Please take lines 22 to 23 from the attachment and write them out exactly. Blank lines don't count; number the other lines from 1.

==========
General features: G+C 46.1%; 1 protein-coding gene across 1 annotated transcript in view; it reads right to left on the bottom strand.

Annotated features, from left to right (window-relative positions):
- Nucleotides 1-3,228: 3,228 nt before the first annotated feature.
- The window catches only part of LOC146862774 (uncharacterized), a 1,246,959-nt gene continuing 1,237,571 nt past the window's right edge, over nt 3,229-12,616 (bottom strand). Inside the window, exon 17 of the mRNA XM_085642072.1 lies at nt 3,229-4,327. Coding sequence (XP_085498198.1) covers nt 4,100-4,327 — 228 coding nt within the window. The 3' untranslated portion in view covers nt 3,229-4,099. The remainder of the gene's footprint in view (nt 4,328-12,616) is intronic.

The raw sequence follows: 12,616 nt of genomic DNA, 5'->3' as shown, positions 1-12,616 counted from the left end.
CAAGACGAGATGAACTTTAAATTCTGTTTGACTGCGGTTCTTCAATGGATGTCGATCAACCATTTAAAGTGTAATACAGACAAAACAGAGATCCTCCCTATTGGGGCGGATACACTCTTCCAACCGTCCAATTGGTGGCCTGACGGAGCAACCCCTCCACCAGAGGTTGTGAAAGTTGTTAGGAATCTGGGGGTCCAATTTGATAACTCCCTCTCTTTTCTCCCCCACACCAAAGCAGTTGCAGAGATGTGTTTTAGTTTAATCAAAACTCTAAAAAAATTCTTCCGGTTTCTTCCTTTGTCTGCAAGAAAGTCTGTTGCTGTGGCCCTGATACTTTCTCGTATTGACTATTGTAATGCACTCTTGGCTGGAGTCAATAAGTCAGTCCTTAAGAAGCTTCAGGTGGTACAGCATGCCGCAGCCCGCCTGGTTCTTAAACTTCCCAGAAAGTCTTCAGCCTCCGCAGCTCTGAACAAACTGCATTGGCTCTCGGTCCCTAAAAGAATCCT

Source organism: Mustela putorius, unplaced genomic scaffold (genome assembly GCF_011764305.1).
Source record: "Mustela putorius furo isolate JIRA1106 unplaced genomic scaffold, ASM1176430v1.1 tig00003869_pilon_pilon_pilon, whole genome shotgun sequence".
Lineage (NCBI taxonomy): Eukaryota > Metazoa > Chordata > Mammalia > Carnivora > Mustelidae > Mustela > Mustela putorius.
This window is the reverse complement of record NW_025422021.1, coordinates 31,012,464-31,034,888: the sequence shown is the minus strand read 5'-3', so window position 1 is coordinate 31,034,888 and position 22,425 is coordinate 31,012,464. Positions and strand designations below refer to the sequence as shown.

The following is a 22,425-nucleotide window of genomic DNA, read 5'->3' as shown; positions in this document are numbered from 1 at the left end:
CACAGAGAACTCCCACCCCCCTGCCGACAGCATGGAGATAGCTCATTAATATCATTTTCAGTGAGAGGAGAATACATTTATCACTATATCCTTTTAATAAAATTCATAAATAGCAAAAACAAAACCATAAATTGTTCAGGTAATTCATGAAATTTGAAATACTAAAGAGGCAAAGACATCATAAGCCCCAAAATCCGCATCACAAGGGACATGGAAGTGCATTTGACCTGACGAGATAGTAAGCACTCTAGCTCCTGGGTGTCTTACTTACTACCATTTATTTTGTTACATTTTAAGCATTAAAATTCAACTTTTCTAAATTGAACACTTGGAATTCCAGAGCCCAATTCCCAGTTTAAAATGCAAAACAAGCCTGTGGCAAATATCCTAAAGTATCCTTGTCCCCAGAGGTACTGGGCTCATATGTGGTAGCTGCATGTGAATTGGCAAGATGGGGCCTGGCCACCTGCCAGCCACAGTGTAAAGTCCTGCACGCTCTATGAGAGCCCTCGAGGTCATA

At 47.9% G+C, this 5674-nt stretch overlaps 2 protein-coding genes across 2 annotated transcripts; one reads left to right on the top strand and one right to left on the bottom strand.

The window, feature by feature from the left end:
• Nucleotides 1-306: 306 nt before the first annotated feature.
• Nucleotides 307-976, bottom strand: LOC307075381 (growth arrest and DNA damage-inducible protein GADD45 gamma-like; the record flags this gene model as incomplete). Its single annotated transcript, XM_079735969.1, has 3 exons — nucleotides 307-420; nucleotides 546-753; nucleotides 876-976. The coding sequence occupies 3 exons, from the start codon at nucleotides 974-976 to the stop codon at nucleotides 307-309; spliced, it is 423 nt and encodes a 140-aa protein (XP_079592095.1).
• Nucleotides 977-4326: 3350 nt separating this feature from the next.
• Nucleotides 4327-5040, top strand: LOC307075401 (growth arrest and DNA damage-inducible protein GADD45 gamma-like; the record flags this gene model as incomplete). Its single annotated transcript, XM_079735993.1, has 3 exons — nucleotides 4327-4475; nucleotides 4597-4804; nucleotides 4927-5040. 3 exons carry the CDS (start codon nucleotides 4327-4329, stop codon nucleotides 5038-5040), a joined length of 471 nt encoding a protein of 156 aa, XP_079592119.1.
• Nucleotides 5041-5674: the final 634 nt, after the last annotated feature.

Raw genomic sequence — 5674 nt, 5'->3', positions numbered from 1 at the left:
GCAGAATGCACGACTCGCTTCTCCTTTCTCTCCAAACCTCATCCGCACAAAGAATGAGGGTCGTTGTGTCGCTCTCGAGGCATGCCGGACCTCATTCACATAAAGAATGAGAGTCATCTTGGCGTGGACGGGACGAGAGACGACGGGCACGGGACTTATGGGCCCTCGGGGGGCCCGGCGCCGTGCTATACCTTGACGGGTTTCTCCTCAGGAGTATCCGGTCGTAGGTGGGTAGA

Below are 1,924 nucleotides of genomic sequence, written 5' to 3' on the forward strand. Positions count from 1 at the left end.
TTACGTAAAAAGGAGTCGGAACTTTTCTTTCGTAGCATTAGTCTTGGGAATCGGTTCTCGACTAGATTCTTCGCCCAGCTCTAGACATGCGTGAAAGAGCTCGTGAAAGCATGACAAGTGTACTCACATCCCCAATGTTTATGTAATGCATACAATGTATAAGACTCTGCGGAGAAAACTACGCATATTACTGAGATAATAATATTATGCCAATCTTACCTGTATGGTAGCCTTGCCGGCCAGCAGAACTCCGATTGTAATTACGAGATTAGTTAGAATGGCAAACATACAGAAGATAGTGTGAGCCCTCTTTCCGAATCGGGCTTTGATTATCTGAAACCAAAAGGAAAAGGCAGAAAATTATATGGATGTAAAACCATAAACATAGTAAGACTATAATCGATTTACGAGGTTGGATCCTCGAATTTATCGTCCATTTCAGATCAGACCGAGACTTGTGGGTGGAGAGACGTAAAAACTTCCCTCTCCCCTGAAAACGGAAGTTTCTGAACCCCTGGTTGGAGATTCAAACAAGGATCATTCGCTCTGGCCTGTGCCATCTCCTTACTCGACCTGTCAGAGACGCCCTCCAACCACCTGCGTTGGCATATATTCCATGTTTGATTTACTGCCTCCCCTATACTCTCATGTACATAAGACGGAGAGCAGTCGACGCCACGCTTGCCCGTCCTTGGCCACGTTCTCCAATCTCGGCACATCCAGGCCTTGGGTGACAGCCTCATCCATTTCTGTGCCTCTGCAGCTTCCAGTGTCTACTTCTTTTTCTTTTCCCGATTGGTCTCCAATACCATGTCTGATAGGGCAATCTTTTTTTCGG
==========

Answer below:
Below are 1,924 nucleotides of genomic sequence, written 5' to 3' on the forward strand. Positions count from 1 at the left end.
TTACGTAAAAAGGAGTCGGAACTTTTCTTTCGTAGCATTAGTCTTGGGAATCGGTTCTCGACTAGATTCTTCGCCCAGCTCTAGACATGCGTGAAAGAGCTCGTGAAAGCATGACAAGTGTACTCACATCCCCAATGTTTATGTAATGCATACAATGTATAAGACTCTGCGGAGAAAACTACGCATATTACTGAGATAATAATATTATGCCAATCTTACCTGTATGGTAGCCTTGCCGGCCAGCAGAACTCCGATTGTAATTACGAGATTAGTTAGAATGGCAAACATACAGAAGATAGTGTGAGCCCTCTTTCCGAATCGGGCTTTGATTATCTGAAACCAAAAGGAAAAGGCAGAAAATTATATGGATGTAAAACCATAAACATAGTAAGACTATAATCGATTTACGAGGTTGGATCCTCGAATTTATCGTCCATTTCAGATCAGACCGAGACTTGTGGGTGGAGAGACGTAAAAACTTCCCTCTCCCCTGAAAACGGAAGTTTCTGAACCCCTGGTTGGAGATTCAAACAAGGATCATTCGCTCTGGCCTGTGCCATCTCCTTACTCGACCTGTCAGAGACGCCCTCCAACCACCTGCGTTGGCATATATTCCATGTTTGATTTACTGCCTCCCCTATACTCTCATGTACATAAGACGGAGAGCAGTCGACGCCACGCTTGCCCGTCCTTGGCCACGTTCTCCAATCTCGGCACATCCAGGCCTTGGGTGACAGCCTCATCCATTTCTGTGCCTCTGCAGCTTCCAGTGTCTACTTCTTTTTCTTTTCCCGATTGGTCTCCAATACCATGTCTGATAGGGCAATCTTTTTTTCGG